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The Reality of Theory – How can we use intelligence analysis models more creatively?

Applying military theories and doctrine to the private sector is nothing new and is often an effective way to mitigate against the ever-changing threat businesses face today. When applied to the security industry, this takes the form of using militaristic analytical tools adapted and applied to meet the needs of clients, rather than commanders. The question is though – how useful are they? The clearest benefit of using the below analytical concepts and models in a private sector context is that they can be adapted to any political, legal and fiscal constraint. Indeed, even the simplest of principles can be rolled out on a scale and at a pace; combined with risk appetite that is wholly owned by clients, this makes for an agile and innovative process.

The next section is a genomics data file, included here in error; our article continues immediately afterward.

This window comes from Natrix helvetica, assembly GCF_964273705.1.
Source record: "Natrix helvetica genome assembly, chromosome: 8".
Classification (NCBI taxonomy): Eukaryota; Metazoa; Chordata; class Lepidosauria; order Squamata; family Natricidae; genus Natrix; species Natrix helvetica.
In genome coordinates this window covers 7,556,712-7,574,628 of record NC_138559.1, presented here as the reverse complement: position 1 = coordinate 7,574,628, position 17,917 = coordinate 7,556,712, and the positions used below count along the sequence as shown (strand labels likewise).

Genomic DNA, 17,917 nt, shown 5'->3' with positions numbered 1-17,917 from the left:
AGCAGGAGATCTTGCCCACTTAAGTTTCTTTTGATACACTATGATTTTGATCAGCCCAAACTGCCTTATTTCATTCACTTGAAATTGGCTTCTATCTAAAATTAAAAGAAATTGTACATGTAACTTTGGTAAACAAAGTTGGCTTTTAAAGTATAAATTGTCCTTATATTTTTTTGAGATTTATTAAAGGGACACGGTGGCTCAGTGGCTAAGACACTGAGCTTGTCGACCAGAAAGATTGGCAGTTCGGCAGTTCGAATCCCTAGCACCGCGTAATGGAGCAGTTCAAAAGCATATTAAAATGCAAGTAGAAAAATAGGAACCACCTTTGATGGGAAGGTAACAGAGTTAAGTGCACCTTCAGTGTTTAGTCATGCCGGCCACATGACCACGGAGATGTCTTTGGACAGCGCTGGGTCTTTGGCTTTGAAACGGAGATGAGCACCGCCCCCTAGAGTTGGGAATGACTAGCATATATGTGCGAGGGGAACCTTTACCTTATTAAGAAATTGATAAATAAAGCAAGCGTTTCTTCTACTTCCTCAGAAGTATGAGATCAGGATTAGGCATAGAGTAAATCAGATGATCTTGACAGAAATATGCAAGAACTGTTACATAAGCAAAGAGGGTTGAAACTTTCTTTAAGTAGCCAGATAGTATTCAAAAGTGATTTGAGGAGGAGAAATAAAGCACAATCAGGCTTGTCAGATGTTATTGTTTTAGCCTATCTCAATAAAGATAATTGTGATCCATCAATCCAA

Added to this, these processes are forged in the fire (recently, at least) of a risk averse culture of accountability – this has meant that the quantitive audit process that underpins intelligence assessment is stronger than ever. Military principles of analysis are adaptable, provide accountability and provide a clear view of the intelligence cycle, as discussed in previous articles. When in expert hands and with the intelligence cycle as a handrail, military principles of analysis can be highly effective, useful tools. One of the most useful, but also most military-specific, models is a Centre of Gravity (COG) analysis. Derived from Clausewitz’s theory that an opponent has a key point that can be attacked, known as the Schwerpunkt. When applied to the private sector, this takes the form of establishing what a company’s aim is and articulating what they’re trying to do. After this has been established, further analysis determines the critical capabilities and requirements that would allow them to achieve their aims, as well as any critical vulnerabilities that can allow the centre of gravity to be targeted. When used creatively, COG analysis can be used far more extensively than its traditional design. These applications include the identification of more critical vulnerabilities through more sophisticated information gathering methods, or comparison of opposing critical vulnerabilities and capabilities in security planning. By the same token, military intelligence gathering practices can be applied to more established forms of business analysis to help provide more bespoke intelligence outputs. Well-established business tools such as SWOT analyses and Critical Path Analysis can be further strengthened when doctrinal principles are applied. In practice, this may mean something such as using a COG analysis of a rival to help inform the ‘opportunities’ section, allowing for a more targeted analysis of how to gain advantage through identifying centres of gravity. Through the use of inductive predictive analysis, we can go further than simply forecasting outcomes of events, but forecast possible outcomes, quantified through the tools such as the Cone of Plausibility or by creating a Probability Yardstick that can give a clear a picture as possible of what the most likely/favourable outcome(s) might be. Both of these models provide tangible, quantifiable information so our clients have a clearer picture of what the intelligence we’re giving them actually means to them. So what? Why apply doctrine to civilian sector intelligence gathering? Ultimately, it provides a far more complete intelligence package to our clients than using simple, ready-made collection and dissemination techniques. Military doctrine has been refined continually for decades, as intelligence becomes more and more crucial in gaining an edge in asymmetric conflicts. In the private sector, increased digital threats have created much the same issue, where in order to protect against both economic threats and their competition, companies need more than just a traditional intelligence product. As with any form of intelligence work, it is crucial that clients put their trust in the processes and methods used, and the people using them. Much the same way that Intelligence Officers need to generate confidence in their commanders, we need to generate confidence in our clients. Adapting analytical tools used by militaries allows us to strike the balance between providing an honest assessment in which nothing is ever certain, but also covering for a range of different outcomes, allowing both us and our clients to prepare contingencies. Military principles of analysis can be hugely effective when used within the private sector. Our intelligence delivery at Kiris Group is guided by the intelligence cycle – that being Direction, Collection, Processing, Dissemination (DCPD). With this as the handrail, we adapt military-centric techniques of information collection and intelligence creation to be applied in industry. Using military models of intelligence analysis provides us with the best tools to carry this out to the highest possible degree of accuracy and accountability, while simultaneously protecting ourselves and our clients. Viewing the private sector as a battlefield has become an ever more fashionable way of working, but when it comes to forming creative, comprehensive intelligence; there really is no better way.

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